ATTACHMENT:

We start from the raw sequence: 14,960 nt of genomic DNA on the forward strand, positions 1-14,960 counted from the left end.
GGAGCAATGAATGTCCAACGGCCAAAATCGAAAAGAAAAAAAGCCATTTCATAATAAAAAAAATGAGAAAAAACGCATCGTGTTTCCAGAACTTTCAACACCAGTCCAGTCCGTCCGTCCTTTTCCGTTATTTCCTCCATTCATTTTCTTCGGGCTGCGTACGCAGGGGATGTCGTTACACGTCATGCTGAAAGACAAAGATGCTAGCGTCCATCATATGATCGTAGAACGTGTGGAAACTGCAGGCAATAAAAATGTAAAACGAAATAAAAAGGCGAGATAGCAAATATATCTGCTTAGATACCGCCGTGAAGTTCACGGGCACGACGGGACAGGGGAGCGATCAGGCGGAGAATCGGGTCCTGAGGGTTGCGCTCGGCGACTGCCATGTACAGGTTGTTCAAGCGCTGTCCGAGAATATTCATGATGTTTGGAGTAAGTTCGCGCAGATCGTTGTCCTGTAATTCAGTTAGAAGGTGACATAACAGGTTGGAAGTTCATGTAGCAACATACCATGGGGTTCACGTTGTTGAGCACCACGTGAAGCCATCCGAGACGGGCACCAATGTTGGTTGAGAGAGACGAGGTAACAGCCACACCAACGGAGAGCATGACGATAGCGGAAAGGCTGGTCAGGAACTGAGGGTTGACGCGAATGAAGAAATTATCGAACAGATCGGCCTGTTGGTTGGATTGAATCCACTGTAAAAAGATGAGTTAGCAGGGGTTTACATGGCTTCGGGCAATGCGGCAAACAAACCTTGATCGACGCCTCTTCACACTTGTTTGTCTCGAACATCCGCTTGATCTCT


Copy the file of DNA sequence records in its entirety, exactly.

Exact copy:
We start from the raw sequence: 14,960 nt of genomic DNA on the forward strand, positions 1-14,960 counted from the left end.
GGAGCAATGAATGTCCAACGGCCAAAATCGAAAAGAAAAAAAGCCATTTCATAATAAAAAAAATGAGAAAAAACGCATCGTGTTTCCAGAACTTTCAACACCAGTCCAGTCCGTCCGTCCTTTTCCGTTATTTCCTCCATTCATTTTCTTCGGGCTGCGTACGCAGGGGATGTCGTTACACGTCATGCTGAAAGACAAAGATGCTAGCGTCCATCATATGATCGTAGAACGTGTGGAAACTGCAGGCAATAAAAATGTAAAACGAAATAAAAAGGCGAGATAGCAAATATATCTGCTTAGATACCGCCGTGAAGTTCACGGGCACGACGGGACAGGGGAGCGATCAGGCGGAGAATCGGGTCCTGAGGGTTGCGCTCGGCGACTGCCATGTACAGGTTGTTCAAGCGCTGTCCGAGAATATTCATGATGTTTGGAGTAAGTTCGCGCAGATCGTTGTCCTGTAATTCAGTTAGAAGGTGACATAACAGGTTGGAAGTTCATGTAGCAACATACCATGGGGTTCACGTTGTTGAGCACCACGTGAAGCCATCCGAGACGGGCACCAATGTTGGTTGAGAGAGACGAGGTAACAGCCACACCAACGGAGAGCATGACGATAGCGGAAAGGCTGGTCAGGAACTGAGGGTTGACGCGAATGAAGAAATTATCGAACAGATCGGCCTGTTGGTTGGATTGAATCCACTGTAAAAAGATGAGTTAGCAGGGGTTTACATGGCTTCGGGCAATGCGGCAAACAAACCTTGATCGACGCCTCTTCACACTTGTTTGTCTCGAACATCCGCTTGATCTCT